US economy

One world, two systems

I recently had the pleasure of hosting a State Department led delegation of young international leaders at the Financial Times’ office in New York. The group, which included economists, government officials, journalists, NGO workers and private sector folks from over a dozen countries, were visiting as part of a US government sponsored economic co-operation programme (here, let me stop and say thank you to all the public servants in the Swamp who continue to try and do this sort of diplomacy, given the current environment).

At one point, I asked the group what they considered to be the most under-reported story by American media. The consensus: how China is filling the diplomatic and economic vacuum created by America in places like Africa, eastern Europe, south-east Asia, and so on. They shared a variety of fascinating examples, from ports built by the Chinese (who will seize property if debts aren’t paid) to vocational training offered by Beijing. But the most important influence was around the rollout of Chinese equipment and standards in 5G — several participants had stories about how China’s technology was being adopted in their own countries.

As Swampians know, I have been writing about decoupling for some time, and was one of the first to bet that the US and China would create separate technology ecosystems. Every day brings a new beat in that story — witness national security adviser Robert C. O’Brien’s recent comment that Huawei has the ability to retrieve sensitive information in the next-generation wireless services it is building for countries in Asia, Europe and elsewhere. The idea is that such “back-doors” could present security risks for US allies (Huawei is already banned from use by US government agencies and contractors). We’ve seen President Trump “apoplectic” after Boris Johnson opted to use Huawei equipment in the UK, and heard him call for the US to take stakes in Nokia and Ericsson to combat the Chinese telecom advance. The fact that the market blew this off confirms what I have heard in recent weeks from very high level European sources, which is that it would be nearly impossible, at least in a cost effective way, to ban Huawei in Europe because the company is already so deeply embedded in 2-, 3- and 4G, on which many 5G systems will be built.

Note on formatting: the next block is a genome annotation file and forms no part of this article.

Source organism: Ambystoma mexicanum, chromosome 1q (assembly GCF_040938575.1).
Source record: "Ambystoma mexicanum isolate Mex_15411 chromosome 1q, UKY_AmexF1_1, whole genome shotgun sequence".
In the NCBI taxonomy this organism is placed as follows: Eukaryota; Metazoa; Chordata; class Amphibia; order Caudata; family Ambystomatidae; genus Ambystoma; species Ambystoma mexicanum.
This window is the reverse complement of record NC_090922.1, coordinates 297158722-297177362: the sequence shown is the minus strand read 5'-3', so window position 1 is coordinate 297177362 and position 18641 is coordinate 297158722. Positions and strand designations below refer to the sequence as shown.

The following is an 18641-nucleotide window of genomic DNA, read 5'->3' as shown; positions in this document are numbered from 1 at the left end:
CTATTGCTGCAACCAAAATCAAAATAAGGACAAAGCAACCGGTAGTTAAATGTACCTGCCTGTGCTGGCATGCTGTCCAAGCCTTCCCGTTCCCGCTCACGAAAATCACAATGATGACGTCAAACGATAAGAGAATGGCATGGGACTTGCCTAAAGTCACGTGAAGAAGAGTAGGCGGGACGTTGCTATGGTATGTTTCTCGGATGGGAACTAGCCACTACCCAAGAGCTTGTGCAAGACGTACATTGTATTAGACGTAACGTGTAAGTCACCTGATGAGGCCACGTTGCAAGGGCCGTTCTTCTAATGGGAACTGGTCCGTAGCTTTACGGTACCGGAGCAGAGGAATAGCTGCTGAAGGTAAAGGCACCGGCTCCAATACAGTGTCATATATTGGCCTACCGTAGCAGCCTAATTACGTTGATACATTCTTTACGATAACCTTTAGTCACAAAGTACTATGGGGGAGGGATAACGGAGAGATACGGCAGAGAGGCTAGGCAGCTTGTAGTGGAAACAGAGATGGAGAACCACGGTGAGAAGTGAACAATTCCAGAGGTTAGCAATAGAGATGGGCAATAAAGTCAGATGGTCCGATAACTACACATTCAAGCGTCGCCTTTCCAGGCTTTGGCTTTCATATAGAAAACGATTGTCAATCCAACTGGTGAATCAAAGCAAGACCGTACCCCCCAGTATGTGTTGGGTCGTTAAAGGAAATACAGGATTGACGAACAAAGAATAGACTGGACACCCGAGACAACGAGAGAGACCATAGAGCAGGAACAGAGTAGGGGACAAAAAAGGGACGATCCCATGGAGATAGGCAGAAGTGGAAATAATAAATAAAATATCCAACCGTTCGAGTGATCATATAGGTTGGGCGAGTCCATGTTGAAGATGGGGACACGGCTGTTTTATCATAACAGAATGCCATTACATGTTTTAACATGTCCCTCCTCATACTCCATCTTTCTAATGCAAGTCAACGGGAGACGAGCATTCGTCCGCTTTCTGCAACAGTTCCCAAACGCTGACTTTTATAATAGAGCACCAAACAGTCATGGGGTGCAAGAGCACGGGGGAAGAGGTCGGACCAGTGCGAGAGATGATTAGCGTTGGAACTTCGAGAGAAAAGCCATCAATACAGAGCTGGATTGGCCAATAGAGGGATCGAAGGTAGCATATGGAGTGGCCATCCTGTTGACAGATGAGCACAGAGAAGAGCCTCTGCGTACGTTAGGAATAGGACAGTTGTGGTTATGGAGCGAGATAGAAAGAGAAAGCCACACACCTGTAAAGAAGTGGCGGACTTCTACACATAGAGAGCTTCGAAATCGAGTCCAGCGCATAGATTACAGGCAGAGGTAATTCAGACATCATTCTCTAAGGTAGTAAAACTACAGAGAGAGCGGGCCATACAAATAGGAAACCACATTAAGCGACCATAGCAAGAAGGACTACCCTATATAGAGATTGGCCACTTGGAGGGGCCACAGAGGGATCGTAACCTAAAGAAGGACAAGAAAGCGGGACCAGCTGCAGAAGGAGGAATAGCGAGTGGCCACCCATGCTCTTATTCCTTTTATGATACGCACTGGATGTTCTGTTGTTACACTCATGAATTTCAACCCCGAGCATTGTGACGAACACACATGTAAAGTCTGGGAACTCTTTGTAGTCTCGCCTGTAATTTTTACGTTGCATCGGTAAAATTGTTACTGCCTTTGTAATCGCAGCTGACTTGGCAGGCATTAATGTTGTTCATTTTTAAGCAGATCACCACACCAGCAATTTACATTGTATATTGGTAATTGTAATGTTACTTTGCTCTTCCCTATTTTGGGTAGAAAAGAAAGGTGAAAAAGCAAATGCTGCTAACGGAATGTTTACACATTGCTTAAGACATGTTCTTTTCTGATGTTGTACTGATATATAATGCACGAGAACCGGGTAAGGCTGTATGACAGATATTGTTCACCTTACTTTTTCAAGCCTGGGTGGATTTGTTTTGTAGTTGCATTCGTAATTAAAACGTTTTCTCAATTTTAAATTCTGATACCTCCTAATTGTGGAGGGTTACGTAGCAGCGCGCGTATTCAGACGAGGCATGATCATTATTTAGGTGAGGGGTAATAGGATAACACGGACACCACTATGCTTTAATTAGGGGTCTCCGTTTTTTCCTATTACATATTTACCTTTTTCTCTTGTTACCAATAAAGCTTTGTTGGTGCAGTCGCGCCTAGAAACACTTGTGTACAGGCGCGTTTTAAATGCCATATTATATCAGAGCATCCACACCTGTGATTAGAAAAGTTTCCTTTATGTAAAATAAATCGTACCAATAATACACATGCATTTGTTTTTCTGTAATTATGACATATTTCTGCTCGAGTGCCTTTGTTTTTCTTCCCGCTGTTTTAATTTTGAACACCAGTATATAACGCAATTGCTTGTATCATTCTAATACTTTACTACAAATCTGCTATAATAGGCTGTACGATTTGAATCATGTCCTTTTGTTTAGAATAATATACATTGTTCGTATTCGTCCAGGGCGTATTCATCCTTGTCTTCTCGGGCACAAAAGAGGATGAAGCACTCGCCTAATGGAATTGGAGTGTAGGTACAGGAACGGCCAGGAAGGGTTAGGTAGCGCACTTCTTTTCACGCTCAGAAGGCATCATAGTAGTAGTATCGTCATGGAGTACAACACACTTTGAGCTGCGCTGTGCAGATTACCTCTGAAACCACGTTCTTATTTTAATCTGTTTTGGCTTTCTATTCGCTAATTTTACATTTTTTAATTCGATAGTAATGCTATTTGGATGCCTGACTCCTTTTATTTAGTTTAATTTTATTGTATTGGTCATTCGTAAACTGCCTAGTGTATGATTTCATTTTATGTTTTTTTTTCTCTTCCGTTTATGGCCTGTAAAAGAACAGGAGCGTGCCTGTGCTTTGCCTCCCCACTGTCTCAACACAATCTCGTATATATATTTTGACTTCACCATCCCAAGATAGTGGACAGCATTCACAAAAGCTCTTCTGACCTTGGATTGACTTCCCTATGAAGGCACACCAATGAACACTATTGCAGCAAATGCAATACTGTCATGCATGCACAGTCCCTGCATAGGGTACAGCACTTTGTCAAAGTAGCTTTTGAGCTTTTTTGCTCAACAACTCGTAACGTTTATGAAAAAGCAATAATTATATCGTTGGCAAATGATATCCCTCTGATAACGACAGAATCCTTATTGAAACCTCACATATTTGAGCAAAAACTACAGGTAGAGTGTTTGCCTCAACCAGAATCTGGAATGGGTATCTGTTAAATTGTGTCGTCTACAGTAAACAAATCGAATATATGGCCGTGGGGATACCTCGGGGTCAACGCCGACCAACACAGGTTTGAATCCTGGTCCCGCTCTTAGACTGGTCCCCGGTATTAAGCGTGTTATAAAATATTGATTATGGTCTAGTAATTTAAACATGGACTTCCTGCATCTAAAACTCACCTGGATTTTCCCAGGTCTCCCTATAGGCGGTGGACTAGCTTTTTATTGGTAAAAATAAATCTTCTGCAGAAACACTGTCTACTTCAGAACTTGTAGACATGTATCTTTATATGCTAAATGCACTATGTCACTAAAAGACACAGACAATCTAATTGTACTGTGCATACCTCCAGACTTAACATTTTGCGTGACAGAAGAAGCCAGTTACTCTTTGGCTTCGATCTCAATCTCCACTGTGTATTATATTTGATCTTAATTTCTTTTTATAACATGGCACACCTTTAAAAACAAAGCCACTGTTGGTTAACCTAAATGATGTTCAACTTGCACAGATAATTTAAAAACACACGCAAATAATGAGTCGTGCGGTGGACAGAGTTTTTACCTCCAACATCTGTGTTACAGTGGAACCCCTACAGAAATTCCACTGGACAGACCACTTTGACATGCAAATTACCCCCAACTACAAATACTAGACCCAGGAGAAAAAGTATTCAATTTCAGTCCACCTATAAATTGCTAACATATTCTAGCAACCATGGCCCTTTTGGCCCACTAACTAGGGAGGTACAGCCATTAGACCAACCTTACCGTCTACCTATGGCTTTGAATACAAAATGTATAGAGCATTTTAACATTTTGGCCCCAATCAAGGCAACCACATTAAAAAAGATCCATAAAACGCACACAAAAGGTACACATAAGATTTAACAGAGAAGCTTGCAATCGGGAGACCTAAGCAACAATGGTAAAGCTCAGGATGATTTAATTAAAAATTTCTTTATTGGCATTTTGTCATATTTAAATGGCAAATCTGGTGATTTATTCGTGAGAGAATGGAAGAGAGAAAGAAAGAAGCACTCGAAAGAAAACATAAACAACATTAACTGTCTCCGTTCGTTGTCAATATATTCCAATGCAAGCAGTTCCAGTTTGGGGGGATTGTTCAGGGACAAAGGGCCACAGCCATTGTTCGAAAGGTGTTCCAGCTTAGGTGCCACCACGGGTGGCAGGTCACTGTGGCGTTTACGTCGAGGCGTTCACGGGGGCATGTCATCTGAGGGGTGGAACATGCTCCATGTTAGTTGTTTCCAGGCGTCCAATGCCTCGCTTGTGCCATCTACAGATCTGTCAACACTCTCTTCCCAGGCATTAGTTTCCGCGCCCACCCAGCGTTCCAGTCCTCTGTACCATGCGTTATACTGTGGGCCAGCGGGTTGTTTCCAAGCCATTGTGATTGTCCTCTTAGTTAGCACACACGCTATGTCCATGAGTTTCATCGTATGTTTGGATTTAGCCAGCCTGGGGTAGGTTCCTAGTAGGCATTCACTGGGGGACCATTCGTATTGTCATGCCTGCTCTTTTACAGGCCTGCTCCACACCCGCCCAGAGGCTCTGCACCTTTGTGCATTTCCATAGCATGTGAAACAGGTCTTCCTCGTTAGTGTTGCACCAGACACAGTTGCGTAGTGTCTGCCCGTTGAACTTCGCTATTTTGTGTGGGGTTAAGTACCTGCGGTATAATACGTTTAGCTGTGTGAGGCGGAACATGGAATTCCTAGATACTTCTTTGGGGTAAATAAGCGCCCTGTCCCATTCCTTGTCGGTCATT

There was also a less covered, but perhaps more important news event last week — the Department of Justice challenge to the Federal Trade Commission’s antitrust ruling against Qualcomm, which it had accused of violating patent rules. In an extremely unusual move, the DoJ showed up and argued that the ruling against Qualcomm would hurt national security (the implication being that the San Diego chipmaker should be America’s national champion in the 5G fight). I spoke to someone who had been in the courtroom, who told me that the line of questioning and the tenor of the hearing seemed to support the DoJ point of view, and that the FTC didn’t even send a senior official (its side of the case was argued by a Stanford law professor).